International Transport Forum Discussion Papers

ISSN :
2223-439X (en ligne)
DOI :
10.1787/2223439x
Cacher / Voir l'abstract
The International Transport Forum at the OECD is an intergovernmental organisation with 52 member countries. It acts as a strategic think tank for transport policy and organizes an annual summit of ministers. Our work is underpinned by economic research, statistics collection and policy analysis, often undertaken in collaboration with many of the world's leading research figures in academia, business and government. This series of Discussion Papers is intended to disseminate the ITF’s research findings rapidly among specialists in the field concerned.
Previous papers addressing these policy issues are available via http://dx.doi.org/10.1787/20708270
 

A Framework for Assessing the Marginal External Accident Cost of Road Use and its Implications for Insurance Ratemaking You or your institution have access to this content

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Auteur(s):
Lasse Fridstrøm1
Author Affiliations
  • 1: Institute of Transport Economics (TØI), Norvège

Date de publication
18 oct 2011
Bibliographic information
No:
2011/22
Pages
27
DOI
10.1787/5kg29s6x0vd8-en

Cacher / Voir l'abstract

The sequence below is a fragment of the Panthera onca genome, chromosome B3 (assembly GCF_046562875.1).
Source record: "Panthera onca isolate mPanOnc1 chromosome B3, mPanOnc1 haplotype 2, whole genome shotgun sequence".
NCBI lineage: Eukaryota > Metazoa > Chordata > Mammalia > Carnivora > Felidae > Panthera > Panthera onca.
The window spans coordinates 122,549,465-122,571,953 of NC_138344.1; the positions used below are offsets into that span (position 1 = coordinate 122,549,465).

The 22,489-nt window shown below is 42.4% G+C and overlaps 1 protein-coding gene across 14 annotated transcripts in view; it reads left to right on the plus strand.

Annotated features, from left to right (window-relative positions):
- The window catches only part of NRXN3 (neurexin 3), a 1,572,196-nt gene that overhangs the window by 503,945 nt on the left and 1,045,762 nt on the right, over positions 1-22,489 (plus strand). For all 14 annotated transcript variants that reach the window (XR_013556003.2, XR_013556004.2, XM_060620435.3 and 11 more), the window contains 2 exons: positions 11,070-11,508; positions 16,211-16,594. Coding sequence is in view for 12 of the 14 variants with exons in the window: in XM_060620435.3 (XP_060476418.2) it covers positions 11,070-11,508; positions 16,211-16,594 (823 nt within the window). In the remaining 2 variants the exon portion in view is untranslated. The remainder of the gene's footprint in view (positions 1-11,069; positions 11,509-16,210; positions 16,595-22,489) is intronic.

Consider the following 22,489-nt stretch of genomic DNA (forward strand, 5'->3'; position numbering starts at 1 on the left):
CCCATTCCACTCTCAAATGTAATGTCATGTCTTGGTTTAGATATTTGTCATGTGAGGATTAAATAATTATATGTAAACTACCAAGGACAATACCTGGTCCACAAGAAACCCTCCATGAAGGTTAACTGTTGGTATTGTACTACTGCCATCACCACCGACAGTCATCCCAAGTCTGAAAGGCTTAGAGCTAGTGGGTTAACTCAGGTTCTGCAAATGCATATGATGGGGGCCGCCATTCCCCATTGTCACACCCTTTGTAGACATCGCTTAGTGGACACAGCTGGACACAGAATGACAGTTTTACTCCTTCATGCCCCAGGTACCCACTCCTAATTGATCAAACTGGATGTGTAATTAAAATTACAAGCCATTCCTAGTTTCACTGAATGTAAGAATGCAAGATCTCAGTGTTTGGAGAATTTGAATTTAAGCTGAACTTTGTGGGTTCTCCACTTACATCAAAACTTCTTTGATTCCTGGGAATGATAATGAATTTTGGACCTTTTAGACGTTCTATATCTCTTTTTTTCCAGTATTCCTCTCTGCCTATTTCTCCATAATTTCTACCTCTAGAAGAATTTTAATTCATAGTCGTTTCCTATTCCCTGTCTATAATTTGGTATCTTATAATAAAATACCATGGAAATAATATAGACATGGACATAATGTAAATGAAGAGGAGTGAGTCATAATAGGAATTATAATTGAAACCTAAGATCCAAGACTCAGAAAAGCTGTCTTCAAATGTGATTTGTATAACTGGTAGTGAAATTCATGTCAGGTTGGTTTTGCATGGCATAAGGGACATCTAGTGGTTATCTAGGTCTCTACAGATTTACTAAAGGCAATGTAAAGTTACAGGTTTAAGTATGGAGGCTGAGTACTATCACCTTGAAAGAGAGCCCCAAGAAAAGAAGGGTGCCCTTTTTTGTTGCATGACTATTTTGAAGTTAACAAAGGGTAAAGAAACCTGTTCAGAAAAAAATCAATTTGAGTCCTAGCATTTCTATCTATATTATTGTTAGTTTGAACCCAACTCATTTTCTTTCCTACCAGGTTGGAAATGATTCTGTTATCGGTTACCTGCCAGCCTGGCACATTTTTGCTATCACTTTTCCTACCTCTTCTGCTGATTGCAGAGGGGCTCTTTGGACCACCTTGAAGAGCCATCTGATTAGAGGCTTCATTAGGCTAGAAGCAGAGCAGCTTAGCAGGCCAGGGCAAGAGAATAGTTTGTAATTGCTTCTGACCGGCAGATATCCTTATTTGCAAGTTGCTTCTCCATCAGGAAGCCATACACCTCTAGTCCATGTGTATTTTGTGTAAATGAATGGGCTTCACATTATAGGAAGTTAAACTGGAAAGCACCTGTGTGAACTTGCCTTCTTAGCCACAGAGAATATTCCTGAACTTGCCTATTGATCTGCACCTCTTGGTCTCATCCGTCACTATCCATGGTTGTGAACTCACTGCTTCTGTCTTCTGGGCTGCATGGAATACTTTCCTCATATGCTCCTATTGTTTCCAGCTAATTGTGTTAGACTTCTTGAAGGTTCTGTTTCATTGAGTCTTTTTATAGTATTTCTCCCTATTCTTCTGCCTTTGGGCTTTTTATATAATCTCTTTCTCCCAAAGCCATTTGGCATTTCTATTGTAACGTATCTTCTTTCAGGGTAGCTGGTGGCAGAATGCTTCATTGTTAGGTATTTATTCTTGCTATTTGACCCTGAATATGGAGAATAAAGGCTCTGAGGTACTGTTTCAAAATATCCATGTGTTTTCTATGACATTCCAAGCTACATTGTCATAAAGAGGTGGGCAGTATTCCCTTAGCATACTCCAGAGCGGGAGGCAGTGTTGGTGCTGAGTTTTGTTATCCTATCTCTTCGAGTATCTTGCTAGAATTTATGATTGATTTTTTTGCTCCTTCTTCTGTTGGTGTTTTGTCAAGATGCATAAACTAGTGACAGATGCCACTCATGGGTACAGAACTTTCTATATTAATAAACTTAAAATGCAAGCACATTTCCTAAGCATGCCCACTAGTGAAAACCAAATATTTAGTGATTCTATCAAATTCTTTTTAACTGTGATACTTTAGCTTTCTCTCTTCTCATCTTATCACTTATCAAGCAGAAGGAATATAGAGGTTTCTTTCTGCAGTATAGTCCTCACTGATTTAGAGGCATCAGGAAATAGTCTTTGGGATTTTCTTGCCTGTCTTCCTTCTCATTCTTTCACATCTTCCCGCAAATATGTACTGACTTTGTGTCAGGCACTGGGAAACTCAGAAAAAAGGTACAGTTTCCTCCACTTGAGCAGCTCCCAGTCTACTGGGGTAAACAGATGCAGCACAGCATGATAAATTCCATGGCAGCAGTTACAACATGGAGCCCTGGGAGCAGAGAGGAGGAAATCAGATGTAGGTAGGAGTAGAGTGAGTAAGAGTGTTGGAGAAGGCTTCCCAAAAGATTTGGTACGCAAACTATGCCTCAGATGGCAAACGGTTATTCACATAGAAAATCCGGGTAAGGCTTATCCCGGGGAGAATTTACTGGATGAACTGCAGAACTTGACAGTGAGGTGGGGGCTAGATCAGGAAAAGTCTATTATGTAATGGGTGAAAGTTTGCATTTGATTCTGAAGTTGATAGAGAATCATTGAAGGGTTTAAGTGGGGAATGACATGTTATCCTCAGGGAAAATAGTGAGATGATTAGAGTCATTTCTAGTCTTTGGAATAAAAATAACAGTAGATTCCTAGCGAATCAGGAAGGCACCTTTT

The external accident cost of road use is a function of the marginal relationship between road use and accidents, as expressed, for instance, by the elasticity. This elasticity is, however, not necessarily constant, but may be assumed to depend on the traffic volume as seen in relation to road capacity. Dense or congested traffic may force speed levels down, decreasing the risk of accidents or at least the average loss incurred given that an accident takes place. Relying on a large econometric accident model based on monthly cross-section/time-series data for all provinces of Norway, we derive non-linear empirical functions describing the relationship between road use and accidents and discuss their implications in terms of accident costs and externalities. The analysis reveals that there is probably a large accident externality generated by heavy vehicle road use, but that the marginal external accident cost of private car use is quite small, perhaps even negative. To the extent that it is positive, it is so in large part on account of public and private insurance. Contrary to what is frequently believed and maintained, auto insurance does not serve to internalise the cost of accidents. In fact, its primary purpose and effect is exactly the opposite. The adverse incentives created by insurance could, however, be mitigated by certain innovative approaches to ratemaking. Such schemes would ideally involve more decision variables than just the decision to drive. Incentives could, in principle, be attached to speeding, route choice, vehicle choice, safety equipment, or time of day/week/year.